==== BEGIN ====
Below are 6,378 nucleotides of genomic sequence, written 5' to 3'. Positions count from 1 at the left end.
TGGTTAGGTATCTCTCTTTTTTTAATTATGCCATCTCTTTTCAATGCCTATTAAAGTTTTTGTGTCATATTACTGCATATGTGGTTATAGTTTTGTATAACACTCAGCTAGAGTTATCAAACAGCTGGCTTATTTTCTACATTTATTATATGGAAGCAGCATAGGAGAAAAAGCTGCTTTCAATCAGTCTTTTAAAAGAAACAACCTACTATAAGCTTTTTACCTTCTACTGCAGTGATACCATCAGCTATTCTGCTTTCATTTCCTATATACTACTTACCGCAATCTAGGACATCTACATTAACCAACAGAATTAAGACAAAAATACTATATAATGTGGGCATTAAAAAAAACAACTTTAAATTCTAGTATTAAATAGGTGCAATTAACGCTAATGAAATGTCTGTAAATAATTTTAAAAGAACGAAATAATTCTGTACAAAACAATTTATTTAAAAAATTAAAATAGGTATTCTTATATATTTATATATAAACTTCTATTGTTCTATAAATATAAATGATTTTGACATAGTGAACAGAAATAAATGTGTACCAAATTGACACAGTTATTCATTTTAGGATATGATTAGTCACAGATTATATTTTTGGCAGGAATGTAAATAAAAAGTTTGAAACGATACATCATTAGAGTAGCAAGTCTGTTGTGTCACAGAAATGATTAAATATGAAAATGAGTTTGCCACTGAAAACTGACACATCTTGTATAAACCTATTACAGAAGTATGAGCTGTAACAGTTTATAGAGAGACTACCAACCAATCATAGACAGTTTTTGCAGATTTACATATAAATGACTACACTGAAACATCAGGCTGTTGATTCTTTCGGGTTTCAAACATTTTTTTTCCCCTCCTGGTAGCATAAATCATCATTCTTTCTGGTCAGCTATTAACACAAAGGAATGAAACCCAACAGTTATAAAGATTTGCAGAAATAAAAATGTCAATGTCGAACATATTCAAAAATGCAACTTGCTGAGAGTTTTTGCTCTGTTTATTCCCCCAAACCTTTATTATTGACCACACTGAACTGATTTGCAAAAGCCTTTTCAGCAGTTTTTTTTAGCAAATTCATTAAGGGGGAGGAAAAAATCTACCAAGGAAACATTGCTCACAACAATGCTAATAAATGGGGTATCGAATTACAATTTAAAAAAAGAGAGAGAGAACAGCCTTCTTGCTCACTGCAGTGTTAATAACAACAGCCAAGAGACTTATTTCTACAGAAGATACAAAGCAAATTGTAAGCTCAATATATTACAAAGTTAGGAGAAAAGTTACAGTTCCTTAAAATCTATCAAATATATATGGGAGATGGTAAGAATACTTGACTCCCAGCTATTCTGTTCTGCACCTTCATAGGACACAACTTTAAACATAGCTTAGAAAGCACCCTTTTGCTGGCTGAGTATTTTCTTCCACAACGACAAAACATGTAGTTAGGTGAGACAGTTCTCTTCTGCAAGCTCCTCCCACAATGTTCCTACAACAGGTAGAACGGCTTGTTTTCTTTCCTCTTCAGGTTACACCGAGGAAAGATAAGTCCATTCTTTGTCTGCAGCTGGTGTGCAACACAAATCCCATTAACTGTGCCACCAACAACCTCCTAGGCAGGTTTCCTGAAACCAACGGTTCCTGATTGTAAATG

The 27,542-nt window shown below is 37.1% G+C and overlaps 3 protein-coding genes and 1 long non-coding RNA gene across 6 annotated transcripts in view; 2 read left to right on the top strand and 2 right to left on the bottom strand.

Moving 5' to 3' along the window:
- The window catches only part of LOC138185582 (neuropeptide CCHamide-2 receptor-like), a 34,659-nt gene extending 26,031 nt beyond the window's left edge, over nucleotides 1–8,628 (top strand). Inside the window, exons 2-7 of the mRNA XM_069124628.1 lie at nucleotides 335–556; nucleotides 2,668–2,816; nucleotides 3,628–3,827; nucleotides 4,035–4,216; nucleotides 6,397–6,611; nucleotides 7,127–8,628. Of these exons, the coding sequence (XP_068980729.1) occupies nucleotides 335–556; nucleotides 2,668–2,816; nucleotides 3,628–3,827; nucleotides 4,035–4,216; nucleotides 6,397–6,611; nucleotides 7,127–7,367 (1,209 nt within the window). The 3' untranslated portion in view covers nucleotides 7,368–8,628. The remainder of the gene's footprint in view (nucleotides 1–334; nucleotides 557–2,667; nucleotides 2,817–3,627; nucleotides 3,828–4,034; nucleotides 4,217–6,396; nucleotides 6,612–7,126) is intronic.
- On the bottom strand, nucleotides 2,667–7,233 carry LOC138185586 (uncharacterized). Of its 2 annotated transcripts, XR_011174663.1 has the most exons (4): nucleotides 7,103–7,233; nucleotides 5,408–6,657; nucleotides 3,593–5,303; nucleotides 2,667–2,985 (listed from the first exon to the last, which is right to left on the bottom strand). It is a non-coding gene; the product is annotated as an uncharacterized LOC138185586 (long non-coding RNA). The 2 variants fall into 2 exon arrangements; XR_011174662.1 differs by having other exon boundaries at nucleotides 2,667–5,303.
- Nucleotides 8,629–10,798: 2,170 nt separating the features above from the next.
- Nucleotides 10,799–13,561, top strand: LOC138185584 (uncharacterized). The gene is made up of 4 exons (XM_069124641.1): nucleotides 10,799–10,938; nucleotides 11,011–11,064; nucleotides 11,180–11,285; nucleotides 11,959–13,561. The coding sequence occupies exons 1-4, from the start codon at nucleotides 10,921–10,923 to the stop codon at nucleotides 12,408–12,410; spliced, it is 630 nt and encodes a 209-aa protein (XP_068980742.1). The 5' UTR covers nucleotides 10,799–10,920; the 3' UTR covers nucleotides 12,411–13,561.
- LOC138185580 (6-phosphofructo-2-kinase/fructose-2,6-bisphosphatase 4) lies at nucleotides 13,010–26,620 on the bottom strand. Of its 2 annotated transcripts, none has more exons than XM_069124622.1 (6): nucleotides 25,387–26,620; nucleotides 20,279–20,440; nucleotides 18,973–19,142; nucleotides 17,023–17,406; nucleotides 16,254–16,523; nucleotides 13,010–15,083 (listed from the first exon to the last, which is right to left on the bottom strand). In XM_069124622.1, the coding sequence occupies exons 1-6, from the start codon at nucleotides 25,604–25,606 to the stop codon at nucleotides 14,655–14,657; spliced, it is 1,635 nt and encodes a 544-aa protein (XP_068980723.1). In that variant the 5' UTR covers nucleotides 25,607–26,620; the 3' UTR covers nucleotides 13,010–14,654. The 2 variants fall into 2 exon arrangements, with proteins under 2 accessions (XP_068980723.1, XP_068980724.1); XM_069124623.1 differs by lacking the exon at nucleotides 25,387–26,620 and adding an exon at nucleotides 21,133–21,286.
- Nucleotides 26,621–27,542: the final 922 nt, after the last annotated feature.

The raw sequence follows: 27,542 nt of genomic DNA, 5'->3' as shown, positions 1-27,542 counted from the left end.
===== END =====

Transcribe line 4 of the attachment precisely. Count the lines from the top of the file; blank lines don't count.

Moving 5' to 3' along the window: